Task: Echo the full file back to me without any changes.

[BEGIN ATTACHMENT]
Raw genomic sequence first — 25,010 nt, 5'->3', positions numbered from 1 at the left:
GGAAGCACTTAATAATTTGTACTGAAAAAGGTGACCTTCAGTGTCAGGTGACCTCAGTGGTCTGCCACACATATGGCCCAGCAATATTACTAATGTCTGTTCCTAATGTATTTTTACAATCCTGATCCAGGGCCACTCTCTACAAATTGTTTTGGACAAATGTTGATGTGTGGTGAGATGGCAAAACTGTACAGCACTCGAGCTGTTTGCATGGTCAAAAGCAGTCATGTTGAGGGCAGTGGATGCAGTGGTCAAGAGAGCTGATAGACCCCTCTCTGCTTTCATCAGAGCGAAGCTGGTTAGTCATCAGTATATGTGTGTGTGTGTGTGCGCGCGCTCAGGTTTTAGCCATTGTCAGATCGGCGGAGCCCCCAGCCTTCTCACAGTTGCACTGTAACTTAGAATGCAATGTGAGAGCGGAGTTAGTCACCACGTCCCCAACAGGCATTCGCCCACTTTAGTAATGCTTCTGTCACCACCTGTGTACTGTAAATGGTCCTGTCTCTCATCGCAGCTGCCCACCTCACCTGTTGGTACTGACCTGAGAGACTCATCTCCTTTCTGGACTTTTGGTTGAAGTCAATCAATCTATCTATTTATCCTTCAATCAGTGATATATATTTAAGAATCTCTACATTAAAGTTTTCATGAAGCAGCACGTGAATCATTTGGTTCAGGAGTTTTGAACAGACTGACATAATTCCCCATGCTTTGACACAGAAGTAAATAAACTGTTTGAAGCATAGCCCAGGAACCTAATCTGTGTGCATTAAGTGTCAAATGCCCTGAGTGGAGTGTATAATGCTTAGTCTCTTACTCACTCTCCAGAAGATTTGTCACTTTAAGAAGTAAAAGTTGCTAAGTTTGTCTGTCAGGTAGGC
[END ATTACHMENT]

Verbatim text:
Raw genomic sequence first — 25,010 nt, 5'->3', positions numbered from 1 at the left:
GGAAGCACTTAATAATTTGTACTGAAAAAGGTGACCTTCAGTGTCAGGTGACCTCAGTGGTCTGCCACACATATGGCCCAGCAATATTACTAATGTCTGTTCCTAATGTATTTTTACAATCCTGATCCAGGGCCACTCTCTACAAATTGTTTTGGACAAATGTTGATGTGTGGTGAGATGGCAAAACTGTACAGCACTCGAGCTGTTTGCATGGTCAAAAGCAGTCATGTTGAGGGCAGTGGATGCAGTGGTCAAGAGAGCTGATAGACCCCTCTCTGCTTTCATCAGAGCGAAGCTGGTTAGTCATCAGTATATGTGTGTGTGTGTGTGCGCGCGCTCAGGTTTTAGCCATTGTCAGATCGGCGGAGCCCCCAGCCTTCTCACAGTTGCACTGTAACTTAGAATGCAATGTGAGAGCGGAGTTAGTCACCACGTCCCCAACAGGCATTCGCCCACTTTAGTAATGCTTCTGTCACCACCTGTGTACTGTAAATGGTCCTGTCTCTCATCGCAGCTGCCCACCTCACCTGTTGGTACTGACCTGAGAGACTCATCTCCTTTCTGGACTTTTGGTTGAAGTCAATCAATCTATCTATTTATCCTTCAATCAGTGATATATATTTAAGAATCTCTACATTAAAGTTTTCATGAAGCAGCACGTGAATCATTTGGTTCAGGAGTTTTGAACAGACTGACATAATTCCCCATGCTTTGACACAGAAGTAAATAAACTGTTTGAAGCATAGCCCAGGAACCTAATCTGTGTGCATTAAGTGTCAAATGCCCTGAGTGGAGTGTATAATGCTTAGTCTCTTACTCACTCTCCAGAAGATTTGTCACTTTAAGAAGTAAAAGTTGCTAAGTTTGTCTGTCAGGTAGGC